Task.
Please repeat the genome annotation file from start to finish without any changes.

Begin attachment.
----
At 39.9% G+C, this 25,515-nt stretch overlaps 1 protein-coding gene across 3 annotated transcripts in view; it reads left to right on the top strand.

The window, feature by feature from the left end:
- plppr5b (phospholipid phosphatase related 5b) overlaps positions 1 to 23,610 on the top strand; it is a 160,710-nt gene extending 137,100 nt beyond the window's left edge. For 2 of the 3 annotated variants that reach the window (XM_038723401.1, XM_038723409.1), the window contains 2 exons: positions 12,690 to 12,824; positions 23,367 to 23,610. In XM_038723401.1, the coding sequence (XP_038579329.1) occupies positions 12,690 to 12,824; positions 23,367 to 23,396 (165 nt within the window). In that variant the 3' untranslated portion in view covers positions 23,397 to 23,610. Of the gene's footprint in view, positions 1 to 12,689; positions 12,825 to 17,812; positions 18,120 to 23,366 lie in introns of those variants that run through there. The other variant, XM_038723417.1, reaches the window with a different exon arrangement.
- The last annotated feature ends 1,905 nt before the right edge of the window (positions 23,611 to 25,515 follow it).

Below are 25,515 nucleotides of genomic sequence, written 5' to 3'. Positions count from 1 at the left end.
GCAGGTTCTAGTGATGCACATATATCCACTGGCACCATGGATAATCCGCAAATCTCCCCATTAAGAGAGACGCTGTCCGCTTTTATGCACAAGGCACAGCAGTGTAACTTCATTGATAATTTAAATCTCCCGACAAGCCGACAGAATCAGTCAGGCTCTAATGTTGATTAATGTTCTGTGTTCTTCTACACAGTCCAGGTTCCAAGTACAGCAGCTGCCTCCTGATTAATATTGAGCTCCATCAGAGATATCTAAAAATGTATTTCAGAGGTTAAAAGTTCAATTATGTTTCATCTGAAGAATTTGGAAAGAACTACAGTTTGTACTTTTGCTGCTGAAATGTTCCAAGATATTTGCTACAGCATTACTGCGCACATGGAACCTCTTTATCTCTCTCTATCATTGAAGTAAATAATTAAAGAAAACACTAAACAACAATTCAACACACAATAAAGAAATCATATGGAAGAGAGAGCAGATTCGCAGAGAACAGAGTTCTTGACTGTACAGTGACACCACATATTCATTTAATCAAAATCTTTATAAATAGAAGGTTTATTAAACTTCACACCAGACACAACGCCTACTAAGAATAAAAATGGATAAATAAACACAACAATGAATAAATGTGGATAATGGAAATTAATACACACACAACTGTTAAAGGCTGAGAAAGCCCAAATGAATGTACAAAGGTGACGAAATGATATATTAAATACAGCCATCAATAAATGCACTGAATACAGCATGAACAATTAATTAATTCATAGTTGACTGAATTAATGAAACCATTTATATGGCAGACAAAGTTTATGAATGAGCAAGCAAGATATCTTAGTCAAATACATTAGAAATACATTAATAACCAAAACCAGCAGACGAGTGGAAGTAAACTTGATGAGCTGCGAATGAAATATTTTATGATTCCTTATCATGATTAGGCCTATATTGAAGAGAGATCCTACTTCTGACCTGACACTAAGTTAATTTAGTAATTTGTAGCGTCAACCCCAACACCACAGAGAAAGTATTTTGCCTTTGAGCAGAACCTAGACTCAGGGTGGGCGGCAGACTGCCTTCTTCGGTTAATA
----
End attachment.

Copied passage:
At 39.9% G+C, this 25,515-nt stretch overlaps 1 protein-coding gene across 3 annotated transcripts in view; it reads left to right on the top strand.

The window, feature by feature from the left end:
- plppr5b (phospholipid phosphatase related 5b) overlaps positions 1 to 23,610 on the top strand; it is a 160,710-nt gene extending 137,100 nt beyond the window's left edge. For 2 of the 3 annotated variants that reach the window (XM_038723401.1, XM_038723409.1), the window contains 2 exons: positions 12,690 to 12,824; positions 23,367 to 23,610. In XM_038723401.1, the coding sequence (XP_038579329.1) occupies positions 12,690 to 12,824; positions 23,367 to 23,396 (165 nt within the window). In that variant the 3' untranslated portion in view covers positions 23,397 to 23,610. Of the gene's footprint in view, positions 1 to 12,689; positions 12,825 to 17,812; positions 18,120 to 23,366 lie in introns of those variants that run through there. The other variant, XM_038723417.1, reaches the window with a different exon arrangement.
- The last annotated feature ends 1,905 nt before the right edge of the window (positions 23,611 to 25,515 follow it).

Below are 25,515 nucleotides of genomic sequence, written 5' to 3'. Positions count from 1 at the left end.
GCAGGTTCTAGTGATGCACATATATCCACTGGCACCATGGATAATCCGCAAATCTCCCCATTAAGAGAGACGCTGTCCGCTTTTATGCACAAGGCACAGCAGTGTAACTTCATTGATAATTTAAATCTCCCGACAAGCCGACAGAATCAGTCAGGCTCTAATGTTGATTAATGTTCTGTGTTCTTCTACACAGTCCAGGTTCCAAGTACAGCAGCTGCCTCCTGATTAATATTGAGCTCCATCAGAGATATCTAAAAATGTATTTCAGAGGTTAAAAGTTCAATTATGTTTCATCTGAAGAATTTGGAAAGAACTACAGTTTGTACTTTTGCTGCTGAAATGTTCCAAGATATTTGCTACAGCATTACTGCGCACATGGAACCTCTTTATCTCTCTCTATCATTGAAGTAAATAATTAAAGAAAACACTAAACAACAATTCAACACACAATAAAGAAATCATATGGAAGAGAGAGCAGATTCGCAGAGAACAGAGTTCTTGACTGTACAGTGACACCACATATTCATTTAATCAAAATCTTTATAAATAGAAGGTTTATTAAACTTCACACCAGACACAACGCCTACTAAGAATAAAAATGGATAAATAAACACAACAATGAATAAATGTGGATAATGGAAATTAATACACACACAACTGTTAAAGGCTGAGAAAGCCCAAATGAATGTACAAAGGTGACGAAATGATATATTAAATACAGCCATCAATAAATGCACTGAATACAGCATGAACAATTAATTAATTCATAGTTGACTGAATTAATGAAACCATTTATATGGCAGACAAAGTTTATGAATGAGCAAGCAAGATATCTTAGTCAAATACATTAGAAATACATTAATAACCAAAACCAGCAGACGAGTGGAAGTAAACTTGATGAGCTGCGAATGAAATATTTTATGATTCCTTATCATGATTAGGCCTATATTGAAGAGAGATCCTACTTCTGACCTGACACTAAGTTAATTTAGTAATTTGTAGCGTCAACCCCAACACCACAGAGAAAGTATTTTGCCTTTGAGCAGAACCTAGACTCAGGGTGGGCGGCAGACTGCCTTCTTCGGTTAATA